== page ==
SEVEN BRIDES FOR SEVEN
For my money, SEVEN BRIDES FOR SEVEN BROTHERS ($27) is one of the best "little back-lot" musicals to ever come out of the MGM Studios. SEVEN BRIDES FOR SEVEN BROTHERS really is infectious entertainment at its best, with its rollicking backwoods story of frontier love, delightful musical numbers by Johnny Mercer and Gene de Paul and exuberant choreography by Michael Kidd (letsí face it, the barn raising dance sequence has become one of the most thrilling and unforgettable from all musical cinema). Of course, at the time it was being made, MGM had no idea that they were about to have a tremendously successful film on their hands, one that would make back its tiny budget many times over, earn an Academy Award for its music (not to a nomination for Best Picture) and become an enduring classic that many musical fans count as their favorite movie of all time.
Based upon the Stephen Vincent Benet story The Sobbin' Women, SEVEN BRIDES FOR SEVEN BROTHERS is set in the Oregon territories of the 1850s and tells the story of backwoodsman Adam Pontipee (Howard Keel) who decides to find himself a wife the next time he travels into town. After looking over the available prospects he settles on Milly (Jane Powell), for whom it truly is love at first site, when she lays her eyes on Adam. After a lightning fast marriage, Millie finds herself back on the Pontipee farm with her new husband, as well as his six brothers- a little detail Adam left out of his marriage proposal. Although angry at first, Millie and Adam discover they really are in love, and she proves to be a formidable presence- almost instantly civilizing her six mangy brothers-in-law.
Of course, having a woman around the house causes the rest of the Pontipee men to long for wives of their own; however after the Pontipees unsuccessfully attempt to court six of the young townswomen, eldest brother Adam suggests that his brothers take a page out of Millieís history book and carry off their intended brides- just like the Romans did with the Sabine women. As you might expect, Adamís ill-advised plan succeeds, but it doesnít sit well with Millie, nor the six frightened young women, nor their families that have been left on the other side of a mountain pass that has been sealed off for the winter by an avalanche. The cast of SEVEN BRIDES FOR SEVEN BROTHERS also features Jeff Richards, Russ Tamblyn, Tommy Rall, Marc Platt, Matt Mattox, Jacques d'Amboise, Julie Newmar, Nancy Kilgas, Betty Carr, Virginia Gibson, Ruta Lee, Norma Doggett and Ian Wolfe.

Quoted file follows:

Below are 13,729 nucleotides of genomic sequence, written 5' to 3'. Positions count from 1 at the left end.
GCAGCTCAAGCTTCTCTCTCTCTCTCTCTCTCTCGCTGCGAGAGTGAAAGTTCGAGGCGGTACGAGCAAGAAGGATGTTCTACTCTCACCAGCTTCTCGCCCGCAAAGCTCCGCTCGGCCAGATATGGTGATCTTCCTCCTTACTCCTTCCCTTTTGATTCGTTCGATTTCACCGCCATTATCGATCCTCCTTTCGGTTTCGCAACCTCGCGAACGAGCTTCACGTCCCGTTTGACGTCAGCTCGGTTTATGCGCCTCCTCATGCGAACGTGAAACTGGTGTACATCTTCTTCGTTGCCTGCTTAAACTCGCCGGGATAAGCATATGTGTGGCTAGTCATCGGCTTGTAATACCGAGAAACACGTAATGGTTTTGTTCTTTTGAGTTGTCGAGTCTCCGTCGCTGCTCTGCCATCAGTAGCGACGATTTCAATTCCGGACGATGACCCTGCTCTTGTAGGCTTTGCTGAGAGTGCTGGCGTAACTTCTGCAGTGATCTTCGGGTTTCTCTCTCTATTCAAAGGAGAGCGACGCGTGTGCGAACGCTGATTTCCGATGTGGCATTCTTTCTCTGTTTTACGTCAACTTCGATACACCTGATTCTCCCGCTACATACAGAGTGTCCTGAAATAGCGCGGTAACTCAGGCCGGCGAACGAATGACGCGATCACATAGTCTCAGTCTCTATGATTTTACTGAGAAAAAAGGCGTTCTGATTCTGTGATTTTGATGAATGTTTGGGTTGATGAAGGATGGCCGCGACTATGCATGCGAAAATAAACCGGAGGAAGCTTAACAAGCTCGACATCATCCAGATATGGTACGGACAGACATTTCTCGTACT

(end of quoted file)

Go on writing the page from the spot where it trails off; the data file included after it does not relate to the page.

Warner Home Video has made SEVEN BRIDES FOR SEVEN BROTHERS available on DVD in a widescreen presentation, which is slightly shy of it 2.55:1 theatrical aspect ratio, although it has been enhanced for playback on 16:9 displays. This is a really nice looking transfer that has been slightly limited by the original production. The early CinemaScope lenses werenít as refined as later iterations, nor was the Ansco Color an impressive replacement for Technicolor. Sharpness and detail are a bit variable, with sequences shot under the most controlled conditions and lighting looking the best. Actual outdoor sequences and anything optically processed tend to look a bit soft, but it is never too bad. The hues fluctuate a bit on the fades, but otherwise, are pretty stable. Colors can look a little flat at times, but under good lighting they appear pretty vibrant and rather appealing. Blacks are accurate, whites hold up well enough and contrast is good. The film elements used for the transfer display few blemishes or scratches, which is quite good for a movie celebrating its Fiftieth Anniversary. There is a bit of grain here and there throughout the presentation, but is usually pretty mild. Digital compression artifacts are nicely contained.